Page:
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Intel Smartphone Atom Platform and IP Subsystems

Intel gave an in-depth look at their Moorestown platform aimed at Smartphone designs to selected analysts on Monday the 4th of May. My colleague, Tony Massimini, is dealing with the particulars of Moorestown as a platform in a separate Semico Spin article. My article is going to deal with looking at the Moorestown architecture and its implications for SoC designs going forward.

One of the very interesting features of the Moorestown platform is in how it deals with power consumption in Smartphone applications. Intel is competing with ARM-based SoC solutions in this market and is being measured over several parameters that are important to Smartphone designers – not the least of which is power consumption. Intel has done a very good job in abstracting the X86 architecture and instruction set into its Atom CPU core, which is used in the Moorestown platform. This has also meant reducing the power consumption of an Intel-based processor and chip set. However, Intel is thinking a little bit beyond simple comparisons between one SoC and another to comparing the power consumption figures of one Smartphone platform to another. True, this is being done to put Intel in the most favorable light possible, but the idea does have some merit since consumers do not care about the specs of individual parts but rather about metrics that are meaningful to them like ‘talk time’, ‘standby time’ and total battery life.

An area of possible concern in Intel’s architecture is the fact that according to their diagram of how the power management is being accomplished, commands to the platform to reduce power consumption of the various blocks is being done through directions issued to occur through the OS. A reasonable assumption would be that these commands would be issued by the main CPU, which further entails that some part of the main CPU must be active to issue these commands. This is an acceptable means of controlling these functions, but probably consumes somewhat more power than would otherwise be necessary with an alternative scheme.

(In all fairness, the briefing ran overtime and the Q&A session planned by Intel was not able to happen, so questions requesting more explanation of this part of their architecture were not able to be asked. It is entirely possible that I am misreading the control mechanism employed to manage these functions, but I don’t think so).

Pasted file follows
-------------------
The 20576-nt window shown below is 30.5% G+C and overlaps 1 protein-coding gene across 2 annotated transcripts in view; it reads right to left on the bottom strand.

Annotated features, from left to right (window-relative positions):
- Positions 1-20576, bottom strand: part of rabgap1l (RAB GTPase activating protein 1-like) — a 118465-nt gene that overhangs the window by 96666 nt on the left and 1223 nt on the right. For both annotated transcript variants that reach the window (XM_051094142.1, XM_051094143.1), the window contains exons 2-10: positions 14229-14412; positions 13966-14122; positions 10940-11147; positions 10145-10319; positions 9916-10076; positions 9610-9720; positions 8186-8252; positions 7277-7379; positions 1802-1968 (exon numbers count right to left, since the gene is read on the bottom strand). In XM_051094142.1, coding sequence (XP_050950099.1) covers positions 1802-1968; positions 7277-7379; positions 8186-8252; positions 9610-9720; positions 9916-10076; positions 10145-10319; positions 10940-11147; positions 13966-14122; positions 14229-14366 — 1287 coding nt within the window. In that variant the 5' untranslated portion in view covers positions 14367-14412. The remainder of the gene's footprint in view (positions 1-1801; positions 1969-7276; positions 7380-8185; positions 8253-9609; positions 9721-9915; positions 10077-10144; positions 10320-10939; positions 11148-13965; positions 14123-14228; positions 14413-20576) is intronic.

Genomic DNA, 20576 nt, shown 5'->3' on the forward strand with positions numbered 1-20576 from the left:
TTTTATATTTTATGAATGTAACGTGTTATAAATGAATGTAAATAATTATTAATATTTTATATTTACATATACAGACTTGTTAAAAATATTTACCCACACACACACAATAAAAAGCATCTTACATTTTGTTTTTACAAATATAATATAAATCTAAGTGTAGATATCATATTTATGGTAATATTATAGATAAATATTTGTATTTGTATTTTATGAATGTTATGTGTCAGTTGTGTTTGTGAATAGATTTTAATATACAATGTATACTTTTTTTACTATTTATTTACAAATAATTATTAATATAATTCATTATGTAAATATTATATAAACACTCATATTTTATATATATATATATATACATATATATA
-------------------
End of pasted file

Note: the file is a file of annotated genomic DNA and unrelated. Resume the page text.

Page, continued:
Intel spoke about the use of ‘subsystems’ in their platform and that each subsystem contains ‘power islands’ which allows for fine grained power management. If so, then the degree of control possible through this method is considerable and allows for a good level of fine tuning the power consumption based on responses to external events. This is all to the good. However, this also requires a good deal of software to control the different subsystems so that when they are requested to power up or power down, the sequencing of these operations occurs in the proper order to sidestep any possible problems. As the industry is starting to become aware, the cost of software development is now outstripping the cost of designing the silicon itself – with no end in sight. This is not good.

One of the reasons for the escalation in cost of both the silicon and the software to run on the silicon is the fact that we are putting more complexity (both silicon and software) on the design to manage the complexity (mainly silicon) we put there to manage issues like power consumption in the first place.

A more straightforward approach would be to ‘virtualize’ the software functions that are responsible for the ‘power sequencing’ of the different subsystems into IP blocks that would then be attached to each subsystem. This would allow bypassing the main CPU completely, saving the power required to keep the main CPU active until the OS issues the proper commands. Conceptualized the right way, the scheme briefly outlined above could be configured to control each individual IP block within the subsystem itself giving a very high level of control over the activity and power consumption of each IP block in the entire platform. It is likely that as SoCs are designed using the IP subsystem concept in the near future, many will include an IP block manager as outlined in this article. A step forward for the IP industry and the SoC market.

It would not be surprising for Intel to adopt something of this sort when they roll out the next generation Medfield in 2011. Since Intel is already using the subsystem concept to some degree on SoCs like this, along with some other IDMs and OEMs, an evolution along these lines could be expected. At the end of the day it is all about evolution of functionality and competition in the market to employ that functionality in the most efficient manner. Intel seems headed in the right direction to accomplish this.

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